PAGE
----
As you get older, months take on different significance. Months that used to be filled with birthdays, anniversaries and graduations now harbor dates where someone you love learned he was dying and months where father, brother, mother, died.
June is one of those months for me. My brother Mike learned he would die of a brain tumor in June. I think he suspected that he was dying but the doctors confirmed it on June 11th, 2007. I spent the next 2 weeks living in Virginia, fighting for tests, for hope, because my sister-in-law could not. She was in shock; she was losing her husband of 43 years. But there was to be no reprieve.
Every weekend for 8 weeks, my husband and I drove to Roanoke on Thursday evening or Friday morning and stayed with Mike and his wife. We brought wine, and steaks, pies, homemade chocolates and our love. Days and nights were spent holding his hand, talking, laughing, watching his favorite movies, listening to his favorite music, his only music — classical.
Poignant moments came at odd times like when he stood in his hall, looking at his CD collection and said, “No one will want my music when I die.” Or the time he looked up and me and said, “Why my words? Why is this tumor taking away my words?”
How do you answer questions like that? I answered by taking his hand, holding it, telling him I loved him and slowly, slowly moving him back toward living and away from the edge of his own death.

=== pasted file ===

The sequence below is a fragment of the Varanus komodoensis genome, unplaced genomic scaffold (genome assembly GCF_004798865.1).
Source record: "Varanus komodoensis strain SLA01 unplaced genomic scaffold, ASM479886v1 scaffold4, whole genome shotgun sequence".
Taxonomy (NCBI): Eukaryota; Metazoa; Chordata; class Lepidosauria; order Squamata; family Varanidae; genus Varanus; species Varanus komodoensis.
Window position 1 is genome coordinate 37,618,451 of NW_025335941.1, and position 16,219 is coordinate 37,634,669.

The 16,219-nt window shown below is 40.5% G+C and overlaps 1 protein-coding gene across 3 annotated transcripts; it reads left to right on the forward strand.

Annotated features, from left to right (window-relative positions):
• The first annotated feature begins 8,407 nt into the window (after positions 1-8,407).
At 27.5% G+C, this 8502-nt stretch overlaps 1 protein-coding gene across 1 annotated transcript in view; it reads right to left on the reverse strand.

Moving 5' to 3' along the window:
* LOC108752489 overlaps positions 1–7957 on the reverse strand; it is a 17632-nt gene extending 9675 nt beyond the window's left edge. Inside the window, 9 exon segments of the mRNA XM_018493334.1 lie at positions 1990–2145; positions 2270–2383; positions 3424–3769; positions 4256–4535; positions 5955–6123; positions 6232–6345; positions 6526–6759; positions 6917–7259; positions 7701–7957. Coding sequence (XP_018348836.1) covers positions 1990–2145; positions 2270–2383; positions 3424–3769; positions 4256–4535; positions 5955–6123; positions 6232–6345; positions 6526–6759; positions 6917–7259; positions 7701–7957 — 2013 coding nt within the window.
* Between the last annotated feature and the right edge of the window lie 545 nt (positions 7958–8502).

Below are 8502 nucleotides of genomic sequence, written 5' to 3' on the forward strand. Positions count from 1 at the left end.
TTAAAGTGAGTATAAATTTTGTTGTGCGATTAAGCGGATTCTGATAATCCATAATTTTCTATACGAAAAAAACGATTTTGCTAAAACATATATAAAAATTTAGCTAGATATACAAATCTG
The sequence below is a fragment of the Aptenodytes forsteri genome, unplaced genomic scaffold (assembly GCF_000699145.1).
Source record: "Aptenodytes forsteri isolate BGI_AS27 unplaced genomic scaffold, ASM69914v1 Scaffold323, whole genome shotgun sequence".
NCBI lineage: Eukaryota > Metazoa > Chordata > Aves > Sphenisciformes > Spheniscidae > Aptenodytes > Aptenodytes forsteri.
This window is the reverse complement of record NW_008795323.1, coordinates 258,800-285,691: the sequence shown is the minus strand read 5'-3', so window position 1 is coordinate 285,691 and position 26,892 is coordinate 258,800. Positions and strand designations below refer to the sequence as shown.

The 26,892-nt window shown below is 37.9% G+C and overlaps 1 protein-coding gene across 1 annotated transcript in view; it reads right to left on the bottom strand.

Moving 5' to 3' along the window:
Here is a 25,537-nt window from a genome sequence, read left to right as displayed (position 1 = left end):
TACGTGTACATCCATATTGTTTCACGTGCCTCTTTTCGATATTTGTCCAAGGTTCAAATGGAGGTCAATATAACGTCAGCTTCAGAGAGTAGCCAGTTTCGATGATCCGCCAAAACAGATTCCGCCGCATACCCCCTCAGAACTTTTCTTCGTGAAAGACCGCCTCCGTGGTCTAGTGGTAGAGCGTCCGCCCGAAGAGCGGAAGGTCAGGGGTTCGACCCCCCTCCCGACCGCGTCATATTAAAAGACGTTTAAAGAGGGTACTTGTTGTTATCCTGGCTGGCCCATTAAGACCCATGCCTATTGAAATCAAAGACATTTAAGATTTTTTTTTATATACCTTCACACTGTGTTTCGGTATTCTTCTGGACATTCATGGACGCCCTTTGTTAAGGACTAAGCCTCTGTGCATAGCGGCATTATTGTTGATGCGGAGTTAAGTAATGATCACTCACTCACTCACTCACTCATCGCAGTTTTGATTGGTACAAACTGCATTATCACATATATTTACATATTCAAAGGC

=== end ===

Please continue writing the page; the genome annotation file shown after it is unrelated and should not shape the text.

During those last weeks, he and I completed his last project together – putting the rails on the stairs to his front deck. Sounds like a simple job but it wasn’t.
Mike couldn’t calculate anymore. My genius, electrical engineer, computer programming wunderkind brother could no longer do math. I never could. But for 8 hours, on a Wednesday, he and I struggled to space the spindles on the last remaining stairwell on the deck. And we did it exactly correctly.
Oh I tried to do it easy – just aligning them with the spindles on the other side but Mike had lost his math skills, not his personal power. So, slowly, carefully, dividing to a 13th of an inch, he and I put those spindles in place. And when we were done, we sat on his glider, on his newly finished deck, poured the last of his 21-year-old Scotch and drank to each other, to the deck and to the day.
Michael died on August 8th, just 9 weeks after he received his death sentence – malignant astrocytoma – brain tumor. But he lives on, those days and weeks live on, memories, celebrations to a life well and truly lived.
It is June and I celebrate you Mike.
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